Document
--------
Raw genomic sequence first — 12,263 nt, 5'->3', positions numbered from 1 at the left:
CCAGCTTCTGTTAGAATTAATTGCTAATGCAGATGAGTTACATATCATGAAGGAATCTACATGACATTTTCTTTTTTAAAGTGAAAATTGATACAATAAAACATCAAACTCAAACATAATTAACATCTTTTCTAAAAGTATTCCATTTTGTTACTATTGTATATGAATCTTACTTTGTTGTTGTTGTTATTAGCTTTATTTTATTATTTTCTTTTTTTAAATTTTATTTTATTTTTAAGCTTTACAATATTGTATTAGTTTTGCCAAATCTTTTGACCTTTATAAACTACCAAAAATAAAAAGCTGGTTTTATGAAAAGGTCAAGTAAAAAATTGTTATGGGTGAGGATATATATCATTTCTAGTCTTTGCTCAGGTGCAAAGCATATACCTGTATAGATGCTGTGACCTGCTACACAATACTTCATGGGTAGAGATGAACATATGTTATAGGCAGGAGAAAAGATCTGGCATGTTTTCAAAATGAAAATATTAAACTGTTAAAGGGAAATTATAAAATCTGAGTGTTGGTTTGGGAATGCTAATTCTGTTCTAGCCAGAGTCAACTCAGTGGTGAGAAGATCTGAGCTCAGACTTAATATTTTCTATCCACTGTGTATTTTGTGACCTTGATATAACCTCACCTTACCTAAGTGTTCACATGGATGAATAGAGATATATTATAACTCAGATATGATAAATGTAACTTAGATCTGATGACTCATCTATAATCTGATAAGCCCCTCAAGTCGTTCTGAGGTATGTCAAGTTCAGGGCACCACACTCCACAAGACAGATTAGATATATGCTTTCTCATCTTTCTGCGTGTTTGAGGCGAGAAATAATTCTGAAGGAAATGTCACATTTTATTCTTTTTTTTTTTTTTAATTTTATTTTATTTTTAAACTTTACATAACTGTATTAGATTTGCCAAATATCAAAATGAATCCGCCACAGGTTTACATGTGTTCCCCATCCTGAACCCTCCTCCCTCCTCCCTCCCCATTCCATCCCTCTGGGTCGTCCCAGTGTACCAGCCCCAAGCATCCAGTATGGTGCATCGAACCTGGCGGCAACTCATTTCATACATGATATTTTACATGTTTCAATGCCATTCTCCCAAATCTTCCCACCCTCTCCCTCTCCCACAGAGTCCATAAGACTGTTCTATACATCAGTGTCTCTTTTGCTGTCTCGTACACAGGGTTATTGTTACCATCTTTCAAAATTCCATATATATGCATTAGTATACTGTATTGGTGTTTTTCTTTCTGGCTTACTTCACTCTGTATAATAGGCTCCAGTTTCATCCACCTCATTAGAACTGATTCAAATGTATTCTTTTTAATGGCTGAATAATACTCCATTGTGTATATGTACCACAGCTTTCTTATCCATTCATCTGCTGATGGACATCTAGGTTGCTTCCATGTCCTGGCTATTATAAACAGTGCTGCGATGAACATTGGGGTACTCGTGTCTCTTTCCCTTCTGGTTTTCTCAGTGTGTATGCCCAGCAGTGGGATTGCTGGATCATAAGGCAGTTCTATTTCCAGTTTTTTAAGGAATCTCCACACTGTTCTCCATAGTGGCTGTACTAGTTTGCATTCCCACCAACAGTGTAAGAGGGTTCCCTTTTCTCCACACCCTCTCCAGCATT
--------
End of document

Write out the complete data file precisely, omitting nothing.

Raw genomic sequence first — 12,263 nt, 5'->3', positions numbered from 1 at the left:
CCAGCTTCTGTTAGAATTAATTGCTAATGCAGATGAGTTACATATCATGAAGGAATCTACATGACATTTTCTTTTTTAAAGTGAAAATTGATACAATAAAACATCAAACTCAAACATAATTAACATCTTTTCTAAAAGTATTCCATTTTGTTACTATTGTATATGAATCTTACTTTGTTGTTGTTGTTATTAGCTTTATTTTATTATTTTCTTTTTTTAAATTTTATTTTATTTTTAAGCTTTACAATATTGTATTAGTTTTGCCAAATCTTTTGACCTTTATAAACTACCAAAAATAAAAAGCTGGTTTTATGAAAAGGTCAAGTAAAAAATTGTTATGGGTGAGGATATATATCATTTCTAGTCTTTGCTCAGGTGCAAAGCATATACCTGTATAGATGCTGTGACCTGCTACACAATACTTCATGGGTAGAGATGAACATATGTTATAGGCAGGAGAAAAGATCTGGCATGTTTTCAAAATGAAAATATTAAACTGTTAAAGGGAAATTATAAAATCTGAGTGTTGGTTTGGGAATGCTAATTCTGTTCTAGCCAGAGTCAACTCAGTGGTGAGAAGATCTGAGCTCAGACTTAATATTTTCTATCCACTGTGTATTTTGTGACCTTGATATAACCTCACCTTACCTAAGTGTTCACATGGATGAATAGAGATATATTATAACTCAGATATGATAAATGTAACTTAGATCTGATGACTCATCTATAATCTGATAAGCCCCTCAAGTCGTTCTGAGGTATGTCAAGTTCAGGGCACCACACTCCACAAGACAGATTAGATATATGCTTTCTCATCTTTCTGCGTGTTTGAGGCGAGAAATAATTCTGAAGGAAATGTCACATTTTATTCTTTTTTTTTTTTTTAATTTTATTTTATTTTTAAACTTTACATAACTGTATTAGATTTGCCAAATATCAAAATGAATCCGCCACAGGTTTACATGTGTTCCCCATCCTGAACCCTCCTCCCTCCTCCCTCCCCATTCCATCCCTCTGGGTCGTCCCAGTGTACCAGCCCCAAGCATCCAGTATGGTGCATCGAACCTGGCGGCAACTCATTTCATACATGATATTTTACATGTTTCAATGCCATTCTCCCAAATCTTCCCACCCTCTCCCTCTCCCACAGAGTCCATAAGACTGTTCTATACATCAGTGTCTCTTTTGCTGTCTCGTACACAGGGTTATTGTTACCATCTTTCAAAATTCCATATATATGCATTAGTATACTGTATTGGTGTTTTTCTTTCTGGCTTACTTCACTCTGTATAATAGGCTCCAGTTTCATCCACCTCATTAGAACTGATTCAAATGTATTCTTTTTAATGGCTGAATAATACTCCATTGTGTATATGTACCACAGCTTTCTTATCCATTCATCTGCTGATGGACATCTAGGTTGCTTCCATGTCCTGGCTATTATAAACAGTGCTGCGATGAACATTGGGGTACTCGTGTCTCTTTCCCTTCTGGTTTTCTCAGTGTGTATGCCCAGCAGTGGGATTGCTGGATCATAAGGCAGTTCTATTTCCAGTTTTTTAAGGAATCTCCACACTGTTCTCCATAGTGGCTGTACTAGTTTGCATTCCCACCAACAGTGTAAGAGGGTTCCCTTTTCTCCACACCCTCTCCAGCATT